Russia pays an increasingly higher price to support and maintain its "colonies" of South Ossetia, Abkhazia, the self-proclaimed Transdnestr republic and now Crimea, along with its "dominions" of Belarus, Kyrgyzstan, Tajikistan and Armenia. Information from a variety of sources makes it possible to estimate the scale of that support.
Russia spent more than $1 billion in budgetary funds on South Ossetia since 2008, and spends the same amount annually for assistance to Transdnestr. At the same time, the self-proclaimed republic owes Russia about $4 billion for unpaid gas bills alone. Moscow also subsidizes about 70 percent of Abkhazia's budget at a cost of $350 million per year.
When Crimea was part of Ukraine, Kiev subsidized two-thirds of its budget. Now Russia has assumed that burden. It will have to allocate $1 billion annually simply to cover Crimea's deficit, and the same amount again to pay for pensions and social programs.
Finance Minister Anton Siluanov said that Russia will allocate 240 billion rubles ($6.8 billion) this year alone for Crimea and Sevastopol. The planned construction of a bridge to Crimea will cost another 250 billion to 300 billion rubles. Laying water pipes along the bottom of the Kerch Strait will cost the same amount. Providing electricity to the peninsula could cost anywhere from 3 billion rubles to 300 billion rubles. All nonmilitary expenditures on Crimea could total 350 billion to 400 billion rubles ($10 billion to $12 billion) annually.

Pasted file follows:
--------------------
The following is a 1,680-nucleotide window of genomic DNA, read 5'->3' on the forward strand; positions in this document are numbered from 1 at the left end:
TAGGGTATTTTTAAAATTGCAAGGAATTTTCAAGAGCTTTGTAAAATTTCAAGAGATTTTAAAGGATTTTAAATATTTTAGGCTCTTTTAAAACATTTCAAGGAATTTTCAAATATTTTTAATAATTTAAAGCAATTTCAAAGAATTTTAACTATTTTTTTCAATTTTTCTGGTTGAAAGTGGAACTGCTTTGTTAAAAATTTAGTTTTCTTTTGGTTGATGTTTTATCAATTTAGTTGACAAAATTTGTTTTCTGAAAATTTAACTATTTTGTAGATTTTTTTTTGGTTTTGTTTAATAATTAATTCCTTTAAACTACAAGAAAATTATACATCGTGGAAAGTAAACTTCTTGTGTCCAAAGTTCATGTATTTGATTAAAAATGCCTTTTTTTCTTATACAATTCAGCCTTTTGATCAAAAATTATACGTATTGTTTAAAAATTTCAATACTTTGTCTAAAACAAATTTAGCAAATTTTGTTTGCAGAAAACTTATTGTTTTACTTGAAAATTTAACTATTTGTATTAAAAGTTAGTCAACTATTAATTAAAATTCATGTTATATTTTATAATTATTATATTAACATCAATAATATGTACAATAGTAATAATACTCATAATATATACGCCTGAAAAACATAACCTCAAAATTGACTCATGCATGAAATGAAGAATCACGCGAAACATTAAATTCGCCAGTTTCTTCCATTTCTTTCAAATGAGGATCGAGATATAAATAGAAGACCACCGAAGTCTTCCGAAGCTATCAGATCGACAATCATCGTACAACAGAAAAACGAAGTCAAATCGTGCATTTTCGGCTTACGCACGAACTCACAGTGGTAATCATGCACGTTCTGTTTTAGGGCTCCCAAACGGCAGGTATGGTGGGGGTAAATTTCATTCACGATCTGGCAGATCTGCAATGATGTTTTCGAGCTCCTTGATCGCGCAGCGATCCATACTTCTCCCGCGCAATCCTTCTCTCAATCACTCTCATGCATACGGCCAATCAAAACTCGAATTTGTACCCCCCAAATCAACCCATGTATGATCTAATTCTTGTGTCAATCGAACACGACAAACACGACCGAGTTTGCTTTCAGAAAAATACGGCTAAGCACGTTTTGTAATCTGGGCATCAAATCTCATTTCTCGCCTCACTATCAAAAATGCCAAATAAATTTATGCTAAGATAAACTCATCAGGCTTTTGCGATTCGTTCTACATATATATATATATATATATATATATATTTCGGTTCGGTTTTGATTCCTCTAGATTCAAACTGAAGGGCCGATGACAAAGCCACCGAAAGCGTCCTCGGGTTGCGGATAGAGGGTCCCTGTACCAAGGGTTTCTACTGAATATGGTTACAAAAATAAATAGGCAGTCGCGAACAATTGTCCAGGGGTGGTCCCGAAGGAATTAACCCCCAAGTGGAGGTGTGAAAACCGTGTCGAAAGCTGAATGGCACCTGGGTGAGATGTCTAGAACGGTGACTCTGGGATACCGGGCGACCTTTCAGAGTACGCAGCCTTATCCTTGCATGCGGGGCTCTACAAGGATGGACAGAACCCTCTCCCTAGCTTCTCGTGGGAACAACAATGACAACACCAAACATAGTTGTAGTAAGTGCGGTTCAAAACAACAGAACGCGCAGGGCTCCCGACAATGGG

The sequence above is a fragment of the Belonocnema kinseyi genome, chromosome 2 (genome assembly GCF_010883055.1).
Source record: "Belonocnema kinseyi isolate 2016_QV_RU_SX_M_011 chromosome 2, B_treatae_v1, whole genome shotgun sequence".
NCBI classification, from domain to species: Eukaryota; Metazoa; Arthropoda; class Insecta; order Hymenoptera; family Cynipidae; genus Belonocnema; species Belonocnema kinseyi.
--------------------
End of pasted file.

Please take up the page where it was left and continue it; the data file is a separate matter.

Russia also spends heavily to prop up regimes in its post-Soviet sphere of influence. In 2014 Russia agreed to give Belarus $2 billion in aid and plans $1.2 billion in assistance to Kyrgyzstan over the next two years.
Moscow allocates an average of approximately $20 million annually to Tajikistan, where it has a major military base, and will probably have to increase those expenditures after U.S. and coalition forces withdraw from Afghanistan. Russian aid to Kyrgyzstan for the last few years has exceeded half a billion dollars.
Russia spends an annual total of $18 billion to $20 billion — or about 5 percent of all federal spending — in the form of direct financial assistance or lost profits to support those states and territories. That, together with military spending, accounts for a quarter of all budgetary expenses.